3,700-year-old Babylonian clay tablet changes math history forever

An Australian mathematician has revealed the world's oldest example of applied geometry, changing the history of math forever.

1 minute & 13 seconds read time

A tablet that dates back some 3700 years has been found to be the oldest example of applied geometry in the history of mathematics.

Australian mathematician Dr. Daniel Mansfield from UNSW Science's School of Mathematics and Statistics revealed the oldest known origins of applied geometry on a 3700-year-old clay tablet named Plimpton 322 that dates back to the Old Babylonian period between 1900 to 1600 BCE. According to a new study released on August 4 in Foundations of Science, the clay tablet was used to survey the land with "Pythagorean triples", which are used to make accurate right angles.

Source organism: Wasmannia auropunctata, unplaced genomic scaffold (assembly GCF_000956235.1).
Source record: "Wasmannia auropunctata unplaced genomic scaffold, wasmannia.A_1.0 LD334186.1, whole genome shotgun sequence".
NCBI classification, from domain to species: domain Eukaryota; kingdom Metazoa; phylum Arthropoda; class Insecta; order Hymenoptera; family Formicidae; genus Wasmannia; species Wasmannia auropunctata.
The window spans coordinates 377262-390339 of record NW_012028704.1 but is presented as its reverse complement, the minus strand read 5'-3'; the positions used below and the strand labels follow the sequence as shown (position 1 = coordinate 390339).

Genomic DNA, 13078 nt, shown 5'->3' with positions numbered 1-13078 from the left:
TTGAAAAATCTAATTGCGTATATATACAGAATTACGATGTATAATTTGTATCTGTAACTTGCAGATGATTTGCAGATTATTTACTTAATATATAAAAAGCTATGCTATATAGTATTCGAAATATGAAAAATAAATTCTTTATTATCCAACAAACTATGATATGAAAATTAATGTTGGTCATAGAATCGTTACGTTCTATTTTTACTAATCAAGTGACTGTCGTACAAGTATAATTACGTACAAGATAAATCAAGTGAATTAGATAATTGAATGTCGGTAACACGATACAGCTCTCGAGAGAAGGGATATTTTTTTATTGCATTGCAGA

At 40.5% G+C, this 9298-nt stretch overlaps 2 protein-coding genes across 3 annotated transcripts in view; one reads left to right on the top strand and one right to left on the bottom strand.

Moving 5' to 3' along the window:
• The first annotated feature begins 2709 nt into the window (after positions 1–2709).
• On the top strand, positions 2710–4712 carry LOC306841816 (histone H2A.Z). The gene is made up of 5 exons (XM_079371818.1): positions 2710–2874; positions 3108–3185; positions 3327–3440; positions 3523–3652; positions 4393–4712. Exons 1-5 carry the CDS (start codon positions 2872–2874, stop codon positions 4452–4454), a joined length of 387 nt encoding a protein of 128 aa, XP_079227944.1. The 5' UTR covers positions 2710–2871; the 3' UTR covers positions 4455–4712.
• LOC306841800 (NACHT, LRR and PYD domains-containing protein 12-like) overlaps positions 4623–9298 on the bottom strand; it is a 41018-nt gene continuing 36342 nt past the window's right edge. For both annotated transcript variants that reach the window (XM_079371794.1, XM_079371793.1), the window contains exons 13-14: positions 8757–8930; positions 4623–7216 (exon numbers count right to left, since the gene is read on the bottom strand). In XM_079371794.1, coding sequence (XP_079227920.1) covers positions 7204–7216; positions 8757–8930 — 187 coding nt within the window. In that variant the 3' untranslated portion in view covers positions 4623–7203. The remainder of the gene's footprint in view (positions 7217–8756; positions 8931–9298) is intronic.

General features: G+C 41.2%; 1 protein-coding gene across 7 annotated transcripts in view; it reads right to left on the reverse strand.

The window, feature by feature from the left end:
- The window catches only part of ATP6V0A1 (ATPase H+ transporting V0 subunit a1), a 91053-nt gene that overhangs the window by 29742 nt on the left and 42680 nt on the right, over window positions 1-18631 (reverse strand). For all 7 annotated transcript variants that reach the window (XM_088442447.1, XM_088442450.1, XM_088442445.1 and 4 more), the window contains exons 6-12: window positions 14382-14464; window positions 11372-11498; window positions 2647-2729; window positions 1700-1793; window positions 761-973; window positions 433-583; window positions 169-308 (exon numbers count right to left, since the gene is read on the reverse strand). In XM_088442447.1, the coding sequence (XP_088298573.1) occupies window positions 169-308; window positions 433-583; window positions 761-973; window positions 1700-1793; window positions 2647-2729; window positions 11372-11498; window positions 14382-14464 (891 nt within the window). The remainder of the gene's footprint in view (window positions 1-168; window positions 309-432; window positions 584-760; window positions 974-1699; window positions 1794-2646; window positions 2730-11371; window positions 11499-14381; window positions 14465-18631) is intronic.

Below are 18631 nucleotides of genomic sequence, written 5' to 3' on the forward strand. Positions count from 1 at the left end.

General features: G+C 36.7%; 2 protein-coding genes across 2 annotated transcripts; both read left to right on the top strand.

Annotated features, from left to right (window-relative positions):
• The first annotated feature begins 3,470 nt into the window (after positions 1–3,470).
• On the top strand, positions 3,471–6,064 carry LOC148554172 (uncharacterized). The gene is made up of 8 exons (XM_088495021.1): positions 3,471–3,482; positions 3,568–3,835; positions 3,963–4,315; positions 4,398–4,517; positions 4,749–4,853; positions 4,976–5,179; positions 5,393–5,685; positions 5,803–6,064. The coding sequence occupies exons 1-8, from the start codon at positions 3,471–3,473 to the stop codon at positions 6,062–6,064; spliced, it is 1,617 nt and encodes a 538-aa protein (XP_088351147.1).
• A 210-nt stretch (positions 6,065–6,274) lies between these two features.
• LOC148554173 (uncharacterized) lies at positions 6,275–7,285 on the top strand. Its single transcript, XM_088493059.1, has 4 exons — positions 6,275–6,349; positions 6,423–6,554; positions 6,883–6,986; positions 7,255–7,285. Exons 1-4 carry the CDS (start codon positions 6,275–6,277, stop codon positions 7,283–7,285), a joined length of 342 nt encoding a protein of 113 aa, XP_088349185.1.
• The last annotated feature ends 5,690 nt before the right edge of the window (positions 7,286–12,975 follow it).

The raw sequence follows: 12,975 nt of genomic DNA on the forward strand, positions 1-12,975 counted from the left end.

Dr. Mansfield says, "The discovery and analysis of the tablet have important implications for the history of mathematics. For instance, this is over a thousand years before Pythagoras was born." Dr. Mansfield added that "It is generally accepted that trigonometry-the branch of maths that is concerned with the study of triangles-was developed by the ancient Greeks studying the night sky in the second century BCE. But the Babylonians developed their own alternative 'proto-trigonometry' to solve problems related to measuring the ground, not the sky."

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